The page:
In February 1995, a bill was introduced to name the Tennessee Cave Salamander (Gyrinophilus palleucus) the official state amphibian of Tennessee and the Eastern Box Turtle (Terrapene carolina) the official state reptile of Tennessee. These measures were supported by the Tennessee Conference on Herpetology whose "members worked hard to pass a bill naming the Tennessee Cave Salamander as our official State Amphibian, and the Eastern Box Turtle as our official State Reptile."
House Bill 1244 was approved by the Tennessee House of Representatives on March 23, 1995 by a vote of 83-3. It was approved by the Senate on May 18, 1995 by a vote of 28-2. The legislation was signed by the Speaker of the House on May 22 and the Speaker of the Senate on May 24. It was signed by Governor Don Sundquist on May 30, 1995 with an effective date of June 12, 1995.
This large (4" - 8 7/8" long), cave-dwelling salamander has three red external gills, a broad, flat head with small, lidless eyes and a tail fin. Its snout is broad and turned-up at the tip. It's color ranges from nearly white to dark brown with spots.
It is most often found in limestone caves that contain streams in central and southeast Tennessee, parts of Alabama and Georgia. Its full range is not well known.
Currently listed as threatened by the Tennessee Wildlife Resources Agency (TWRA), the Tennessee Cave Salamander may be considered for federal status under the U.S. Endangered Species Act.
The following information was excerpted from the Tennessee Code, Title 4, Chapter 1, Part 3.
TITLE 4. STATE GOVERNMENT.
CHAPTER 1. GENERAL PROVISIONS.
PART 3. STATE SYMBOLS.
SECTION 4.1.320. STATE AMPHIBIAN.
4-1-320. State amphibian. The unique Tennessee cave salamander (Gyrinophilus palleucus) is hereby designated as the official state amphibian.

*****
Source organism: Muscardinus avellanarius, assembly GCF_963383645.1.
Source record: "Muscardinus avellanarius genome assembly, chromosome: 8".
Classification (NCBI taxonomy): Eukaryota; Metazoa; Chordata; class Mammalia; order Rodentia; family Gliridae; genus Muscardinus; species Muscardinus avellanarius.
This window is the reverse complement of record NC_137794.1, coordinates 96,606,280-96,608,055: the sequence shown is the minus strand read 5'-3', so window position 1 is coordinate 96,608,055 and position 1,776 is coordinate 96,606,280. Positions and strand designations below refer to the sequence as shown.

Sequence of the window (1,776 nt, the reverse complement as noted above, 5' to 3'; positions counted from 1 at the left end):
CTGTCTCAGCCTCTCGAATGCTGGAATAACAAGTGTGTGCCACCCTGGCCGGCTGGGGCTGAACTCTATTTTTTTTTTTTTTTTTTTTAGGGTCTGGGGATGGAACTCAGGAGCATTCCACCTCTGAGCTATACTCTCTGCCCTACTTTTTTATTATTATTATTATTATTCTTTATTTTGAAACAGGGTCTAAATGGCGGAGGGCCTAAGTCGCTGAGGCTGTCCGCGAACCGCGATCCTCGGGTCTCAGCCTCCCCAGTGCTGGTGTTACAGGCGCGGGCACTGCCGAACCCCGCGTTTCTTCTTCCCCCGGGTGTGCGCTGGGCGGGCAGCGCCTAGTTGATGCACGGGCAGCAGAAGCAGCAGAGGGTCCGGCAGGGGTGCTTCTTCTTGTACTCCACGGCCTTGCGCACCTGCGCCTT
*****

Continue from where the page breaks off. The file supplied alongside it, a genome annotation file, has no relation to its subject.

[Acts 1995, ch. 367, § 1.]
The Tennessee Code. 2003. 3 February 2005 <http://www.michie.com/tennessee/lpext.dll?f=templates&fn=main-h.htm&cp=tncode>
The Tennessee Blue Book Online 2001-2002. 2003. 3 February 2003 <http://www.state.tn.us/sos/bluebook/online/bbonline.htm>
The Center for North American Herpetology. 2003. 3 February 2003 <http://www.cnah.org>
The Tennessee Herpetological Society. 2003. 3 February 2003 <http://home.mindspring.com/~froghaven/>
Shearer, Benjamin F. and Barbara S. State Names, Seals, Flags and Symbols: A Historical Guide Third Edition, Revised and Expanded. Westport, Conn: Greenwood Press, 3 Sub edition, 2001.
Tennessee Cave Salamander Gyrinophilus palleucus: National Wildlife Federation's eNature.com.
Tennessee Cave Salamander: Tennessee Wildlife Resources Agency.
Species Profile: Tennessee Cave Salamander (Gyrinophilus palleucus): The Cave Bio-Blog of Matthew Niemiller, evolutionary ecologist and cave biologist who studies the evolutionary biology, ecology and conservation of subterranean organisms.
Gyrinophilus palleucus Tennessee Cave Salamander, Big Mouth Cave Salamander, Pale Salamander: University of California, Berkley: AmphibiWeb.
Big Mouth Cave Salamander Gyrinophilus palleucus: The Encyclopedia of Life.
Gyrinophilus palleucus - McCrady, 1954: NatureServe Explorer.
Gyrinophilus palleucus McCrady, 1954: Integrated Taxonomic Information System (ITIS) Here you will find authoritative taxonomic information on plants, animals, fungi, and microbes of North America and the world.